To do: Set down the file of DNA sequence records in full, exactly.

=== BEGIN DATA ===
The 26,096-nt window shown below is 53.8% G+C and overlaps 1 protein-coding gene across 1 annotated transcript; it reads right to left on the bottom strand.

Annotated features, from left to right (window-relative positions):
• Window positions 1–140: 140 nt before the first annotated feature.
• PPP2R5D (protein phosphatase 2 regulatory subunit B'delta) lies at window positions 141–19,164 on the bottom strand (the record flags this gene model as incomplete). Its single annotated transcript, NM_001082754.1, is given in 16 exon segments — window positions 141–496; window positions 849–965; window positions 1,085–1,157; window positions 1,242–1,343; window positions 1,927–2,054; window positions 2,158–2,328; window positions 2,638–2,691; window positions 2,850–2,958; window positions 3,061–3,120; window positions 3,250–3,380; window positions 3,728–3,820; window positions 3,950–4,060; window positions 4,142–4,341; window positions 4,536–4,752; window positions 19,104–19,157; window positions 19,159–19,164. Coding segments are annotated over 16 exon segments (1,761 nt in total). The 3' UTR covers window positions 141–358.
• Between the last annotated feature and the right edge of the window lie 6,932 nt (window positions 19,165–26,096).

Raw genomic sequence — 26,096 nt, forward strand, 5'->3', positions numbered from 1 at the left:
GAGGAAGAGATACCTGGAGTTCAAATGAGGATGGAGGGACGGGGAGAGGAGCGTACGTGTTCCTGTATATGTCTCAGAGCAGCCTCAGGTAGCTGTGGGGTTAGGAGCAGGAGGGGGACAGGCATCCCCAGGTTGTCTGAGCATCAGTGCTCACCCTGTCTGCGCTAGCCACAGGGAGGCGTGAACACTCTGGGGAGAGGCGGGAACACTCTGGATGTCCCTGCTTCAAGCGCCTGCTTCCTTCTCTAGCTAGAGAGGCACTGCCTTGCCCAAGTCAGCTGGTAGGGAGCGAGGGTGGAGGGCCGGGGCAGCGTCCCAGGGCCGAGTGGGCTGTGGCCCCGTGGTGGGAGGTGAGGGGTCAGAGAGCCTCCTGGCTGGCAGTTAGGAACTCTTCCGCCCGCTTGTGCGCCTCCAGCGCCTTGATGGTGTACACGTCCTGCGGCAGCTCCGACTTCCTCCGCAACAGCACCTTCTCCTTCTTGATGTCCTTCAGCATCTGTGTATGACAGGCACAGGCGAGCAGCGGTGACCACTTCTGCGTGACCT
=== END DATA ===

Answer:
The 26,096-nt window shown below is 53.8% G+C and overlaps 1 protein-coding gene across 1 annotated transcript; it reads right to left on the bottom strand.

Annotated features, from left to right (window-relative positions):
• Window positions 1–140: 140 nt before the first annotated feature.
• PPP2R5D (protein phosphatase 2 regulatory subunit B'delta) lies at window positions 141–19,164 on the bottom strand (the record flags this gene model as incomplete). Its single annotated transcript, NM_001082754.1, is given in 16 exon segments — window positions 141–496; window positions 849–965; window positions 1,085–1,157; window positions 1,242–1,343; window positions 1,927–2,054; window positions 2,158–2,328; window positions 2,638–2,691; window positions 2,850–2,958; window positions 3,061–3,120; window positions 3,250–3,380; window positions 3,728–3,820; window positions 3,950–4,060; window positions 4,142–4,341; window positions 4,536–4,752; window positions 19,104–19,157; window positions 19,159–19,164. Coding segments are annotated over 16 exon segments (1,761 nt in total). The 3' UTR covers window positions 141–358.
• Between the last annotated feature and the right edge of the window lie 6,932 nt (window positions 19,165–26,096).

Raw genomic sequence — 26,096 nt, forward strand, 5'->3', positions numbered from 1 at the left:
GAGGAAGAGATACCTGGAGTTCAAATGAGGATGGAGGGACGGGGAGAGGAGCGTACGTGTTCCTGTATATGTCTCAGAGCAGCCTCAGGTAGCTGTGGGGTTAGGAGCAGGAGGGGGACAGGCATCCCCAGGTTGTCTGAGCATCAGTGCTCACCCTGTCTGCGCTAGCCACAGGGAGGCGTGAACACTCTGGGGAGAGGCGGGAACACTCTGGATGTCCCTGCTTCAAGCGCCTGCTTCCTTCTCTAGCTAGAGAGGCACTGCCTTGCCCAAGTCAGCTGGTAGGGAGCGAGGGTGGAGGGCCGGGGCAGCGTCCCAGGGCCGAGTGGGCTGTGGCCCCGTGGTGGGAGGTGAGGGGTCAGAGAGCCTCCTGGCTGGCAGTTAGGAACTCTTCCGCCCGCTTGTGCGCCTCCAGCGCCTTGATGGTGTACACGTCCTGCGGCAGCTCCGACTTCCTCCGCAACAGCACCTTCTCCTTCTTGATGTCCTTCAGCATCTGTGTATGACAGGCACAGGCGAGCAGCGGTGACCACTTCTGCGTGACCT